A Hunger Strike Against Rapacious Education “Reform”

Transcribed from the 29 August 2015 episode of This is Hell! Radio (Chicago) and printed with permission. Edited for space and readability. Listen to the full interview:

“For a lot of parents, especially black and poor parents, the idea of choice is really a myth. The district is making these choices.”

Chuck Mertz: Hunger strikers are protesting the closing of a historic school on Chicago’s South Side. What kind of school would the community like to see in their neighborhood? And what are the chances in fighting back against massive public school closings, a strategy that’s probably coming to a city near you? And could this be a turning point in the battle over whether black lives matter?

Here to explain to us that students are not just digits in a financial formula: writer, research scholar, and artist Eve Ewing was a Chicago Public Schools teacher in the South Side community of Bronzeville, where she taught middle school. Eve wrote this week’s article Phantoms Playing Double-Dutch: Why the Fight for Dyett Is Bigger Than One Chicago School Closing.

Good morning, Eve.

Eve Ewing: Good morning, how are you doing?

CM: Good! It’s great to have you on our show.

It is now day thirteen of the hunger strike in front of Dyett High School. The hunger strikers are living on water, juice, and a fortified drink of some sort, according to WGN Channel 9 News. Mayor Emanuel argues, “I would remind everyone there are ten high schools within a mile of the school. There’s King College Prep. There are a lot of high schools in that area, and how do you talk about another one, or others, that are not at capacity?”

Why do you disagree with Rahm Emanuel? Why do you see this school as more important than he does?

EE: I would like to say that I’m surprised at how disingenuous the mayor is being when he talks about the other high schools in the area, but unfortunately I’m not. It’s very much in keeping with the normal bait-and-switch when we talk about closing schools in the city, especially schools that primarily serve African-American children. Continue reading A Hunger Strike Against Rapacious Education “Reform”

Refugees and the “Death of Europe”

The current crisis, looked upon from further east

Originally appeared in Russian at The Nihilist and in English at The Russian Reader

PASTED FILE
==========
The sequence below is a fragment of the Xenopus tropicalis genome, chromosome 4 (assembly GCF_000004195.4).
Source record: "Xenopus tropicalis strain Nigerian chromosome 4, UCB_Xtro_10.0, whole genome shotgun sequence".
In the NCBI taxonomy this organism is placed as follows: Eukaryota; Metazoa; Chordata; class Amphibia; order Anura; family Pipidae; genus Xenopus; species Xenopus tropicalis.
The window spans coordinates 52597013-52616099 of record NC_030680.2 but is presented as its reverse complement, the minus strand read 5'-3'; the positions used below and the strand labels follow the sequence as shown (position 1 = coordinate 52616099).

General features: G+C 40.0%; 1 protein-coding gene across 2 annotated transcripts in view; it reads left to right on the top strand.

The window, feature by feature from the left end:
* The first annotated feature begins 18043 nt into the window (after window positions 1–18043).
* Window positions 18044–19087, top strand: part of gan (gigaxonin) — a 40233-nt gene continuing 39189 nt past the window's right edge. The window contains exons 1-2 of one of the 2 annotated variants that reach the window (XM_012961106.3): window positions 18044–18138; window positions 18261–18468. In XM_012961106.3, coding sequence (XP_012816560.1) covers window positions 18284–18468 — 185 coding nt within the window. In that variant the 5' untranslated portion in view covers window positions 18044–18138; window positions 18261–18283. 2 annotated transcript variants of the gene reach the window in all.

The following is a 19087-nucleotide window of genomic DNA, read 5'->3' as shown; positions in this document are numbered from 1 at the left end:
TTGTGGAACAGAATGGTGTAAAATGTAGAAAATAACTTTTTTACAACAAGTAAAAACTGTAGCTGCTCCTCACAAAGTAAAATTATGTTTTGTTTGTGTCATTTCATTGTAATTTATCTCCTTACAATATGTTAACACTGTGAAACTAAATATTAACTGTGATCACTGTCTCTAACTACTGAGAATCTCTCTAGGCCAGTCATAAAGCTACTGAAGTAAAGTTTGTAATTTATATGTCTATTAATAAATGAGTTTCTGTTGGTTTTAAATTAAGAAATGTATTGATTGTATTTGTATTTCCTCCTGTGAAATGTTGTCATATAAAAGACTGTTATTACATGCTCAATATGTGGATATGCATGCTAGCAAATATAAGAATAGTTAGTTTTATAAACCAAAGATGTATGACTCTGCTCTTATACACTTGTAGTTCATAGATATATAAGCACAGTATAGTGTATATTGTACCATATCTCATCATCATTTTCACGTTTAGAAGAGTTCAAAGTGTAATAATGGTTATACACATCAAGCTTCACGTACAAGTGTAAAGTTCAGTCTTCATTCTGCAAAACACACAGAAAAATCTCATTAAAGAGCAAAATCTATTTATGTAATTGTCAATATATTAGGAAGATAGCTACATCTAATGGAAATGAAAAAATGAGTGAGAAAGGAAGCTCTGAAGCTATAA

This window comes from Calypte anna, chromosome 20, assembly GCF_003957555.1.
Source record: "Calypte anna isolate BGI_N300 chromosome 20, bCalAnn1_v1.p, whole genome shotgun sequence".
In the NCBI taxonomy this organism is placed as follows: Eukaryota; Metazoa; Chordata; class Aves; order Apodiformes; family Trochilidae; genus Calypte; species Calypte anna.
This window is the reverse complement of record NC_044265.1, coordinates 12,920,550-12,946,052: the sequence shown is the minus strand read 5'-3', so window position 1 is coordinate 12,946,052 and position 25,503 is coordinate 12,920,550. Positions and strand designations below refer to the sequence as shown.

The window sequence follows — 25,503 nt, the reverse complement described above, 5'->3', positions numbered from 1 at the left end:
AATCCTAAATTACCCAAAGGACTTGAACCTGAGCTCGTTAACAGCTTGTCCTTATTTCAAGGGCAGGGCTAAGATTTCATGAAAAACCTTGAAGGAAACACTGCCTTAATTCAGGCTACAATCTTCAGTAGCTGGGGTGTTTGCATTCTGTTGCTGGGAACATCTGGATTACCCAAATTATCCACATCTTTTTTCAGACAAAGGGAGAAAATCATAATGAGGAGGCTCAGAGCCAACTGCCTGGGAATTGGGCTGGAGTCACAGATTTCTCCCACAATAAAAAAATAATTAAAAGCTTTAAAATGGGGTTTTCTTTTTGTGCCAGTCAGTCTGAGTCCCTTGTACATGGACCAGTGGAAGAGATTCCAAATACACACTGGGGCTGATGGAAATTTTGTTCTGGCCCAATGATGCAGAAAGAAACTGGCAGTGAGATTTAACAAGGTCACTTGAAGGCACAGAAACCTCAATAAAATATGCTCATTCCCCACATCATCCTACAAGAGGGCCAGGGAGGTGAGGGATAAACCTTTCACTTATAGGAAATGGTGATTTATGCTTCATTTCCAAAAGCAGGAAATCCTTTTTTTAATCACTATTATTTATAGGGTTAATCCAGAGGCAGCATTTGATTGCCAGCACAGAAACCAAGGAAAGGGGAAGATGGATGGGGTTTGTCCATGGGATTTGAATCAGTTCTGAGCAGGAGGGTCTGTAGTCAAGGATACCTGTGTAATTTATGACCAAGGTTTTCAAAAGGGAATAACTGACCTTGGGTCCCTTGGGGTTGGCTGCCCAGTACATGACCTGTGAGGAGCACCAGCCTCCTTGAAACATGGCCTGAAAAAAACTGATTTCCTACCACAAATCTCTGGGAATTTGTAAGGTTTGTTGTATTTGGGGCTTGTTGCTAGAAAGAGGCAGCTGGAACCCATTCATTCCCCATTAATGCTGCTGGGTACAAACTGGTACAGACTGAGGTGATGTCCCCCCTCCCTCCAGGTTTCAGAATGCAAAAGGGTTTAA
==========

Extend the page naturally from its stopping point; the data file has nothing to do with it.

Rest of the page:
Raimond Krumgold
September 5, 2015

This summer we stopped back in Latvia on our way to Russia.

During the week as we were waiting for visas, I overheard a lot of things along the lines of “they have completely broken away from the collective and become remote from their people.” But the main shock for me was a one-off attempt at reading the latest Russian-language press. The quotas of refugees for Latvia were being discussed just then, along with the great reluctance to take in these same refugees.

I scanned several newspapers. They all wrote about the “nightmare brewing in Europe” in a tone of aggressive and malicious ignorance that I found quite unfamiliar. I really had the feeling I had opened a neo-Nazi website. The only difference was the gloating at the Latvians, who had discriminated against “us,” the good guys, and now were going to end up with “them,” those awful people.

At first, I decided something had changed over the years, and then I realized it was I who had changed. I tried to remember how things had been before and realized these newspapers had always written in a similar tone. I just used to think this was normal. I had even considered the Russian-language press internationalistically minded in comparison with the already quite right-wing Latvian press.
Continue reading Refugees and the “Death of Europe”

By the Side of the Road: A Central European Elegy

The EU fortress has proven itself to be a heavily fortified yet ideologically empty construct, and the far-right hordes are cheerfully taking up the opportunity to fill the charmless vacuum that the bureaucrats of Brussels have created around themselves.”

by Elisabeth Schober for LeftEast
(original post)
28 August 2015

Nearly six years ago, at Keleti pu, Budapest’s largest train station, a group of people got on an early morning train headed for Vienna so that my South Korean partner and I could get married in a small town in Burgenland. We had more or less randomly chosen the location because the wedding halls in Vienna had been all booked up. And as I was still living and studying in Budapest during those times, the venue to choose had to be close enough for us to take the train back and forth across the Hungarian border in one day. So Burgenland it would be. Continue reading By the Side of the Road: A Central European Elegy

A tale of blind doctors and good illnesses